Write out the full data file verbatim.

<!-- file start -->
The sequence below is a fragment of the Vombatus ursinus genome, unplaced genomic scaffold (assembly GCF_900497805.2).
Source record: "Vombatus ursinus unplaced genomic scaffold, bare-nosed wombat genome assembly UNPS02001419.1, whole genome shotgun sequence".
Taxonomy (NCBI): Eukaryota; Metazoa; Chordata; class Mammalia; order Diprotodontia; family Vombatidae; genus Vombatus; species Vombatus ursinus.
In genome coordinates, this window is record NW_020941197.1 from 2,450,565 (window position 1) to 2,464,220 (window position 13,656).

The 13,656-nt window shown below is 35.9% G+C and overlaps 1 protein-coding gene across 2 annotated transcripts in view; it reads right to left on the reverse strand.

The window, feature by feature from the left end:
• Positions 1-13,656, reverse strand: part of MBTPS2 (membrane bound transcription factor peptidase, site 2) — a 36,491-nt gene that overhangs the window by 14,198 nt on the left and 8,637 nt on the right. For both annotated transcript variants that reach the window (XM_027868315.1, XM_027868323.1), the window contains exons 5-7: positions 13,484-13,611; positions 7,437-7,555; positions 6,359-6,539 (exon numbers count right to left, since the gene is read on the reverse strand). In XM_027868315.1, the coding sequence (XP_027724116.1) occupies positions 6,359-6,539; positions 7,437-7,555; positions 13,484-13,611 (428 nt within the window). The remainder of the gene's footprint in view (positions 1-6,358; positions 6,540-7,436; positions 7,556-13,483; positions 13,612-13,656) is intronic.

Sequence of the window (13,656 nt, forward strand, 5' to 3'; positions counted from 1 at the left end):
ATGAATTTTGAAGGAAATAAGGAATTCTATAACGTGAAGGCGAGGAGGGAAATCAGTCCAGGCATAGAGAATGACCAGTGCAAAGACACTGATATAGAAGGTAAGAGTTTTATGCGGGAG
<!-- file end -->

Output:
The sequence below is a fragment of the Vombatus ursinus genome, unplaced genomic scaffold (assembly GCF_900497805.2).
Source record: "Vombatus ursinus unplaced genomic scaffold, bare-nosed wombat genome assembly UNPS02001419.1, whole genome shotgun sequence".
Taxonomy (NCBI): Eukaryota; Metazoa; Chordata; class Mammalia; order Diprotodontia; family Vombatidae; genus Vombatus; species Vombatus ursinus.
In genome coordinates, this window is record NW_020941197.1 from 2,450,565 (window position 1) to 2,464,220 (window position 13,656).

The 13,656-nt window shown below is 35.9% G+C and overlaps 1 protein-coding gene across 2 annotated transcripts in view; it reads right to left on the reverse strand.

The window, feature by feature from the left end:
• Positions 1-13,656, reverse strand: part of MBTPS2 (membrane bound transcription factor peptidase, site 2) — a 36,491-nt gene that overhangs the window by 14,198 nt on the left and 8,637 nt on the right. For both annotated transcript variants that reach the window (XM_027868315.1, XM_027868323.1), the window contains exons 5-7: positions 13,484-13,611; positions 7,437-7,555; positions 6,359-6,539 (exon numbers count right to left, since the gene is read on the reverse strand). In XM_027868315.1, the coding sequence (XP_027724116.1) occupies positions 6,359-6,539; positions 7,437-7,555; positions 13,484-13,611 (428 nt within the window). The remainder of the gene's footprint in view (positions 1-6,358; positions 6,540-7,436; positions 7,556-13,483; positions 13,612-13,656) is intronic.

Sequence of the window (13,656 nt, forward strand, 5' to 3'; positions counted from 1 at the left end):
ATGAATTTTGAAGGAAATAAGGAATTCTATAACGTGAAGGCGAGGAGGGAAATCAGTCCAGGCATAGAGAATGACCAGTGCAAAGACACTGATATAGAAGGTAAGAGTTTTATGCGGGAG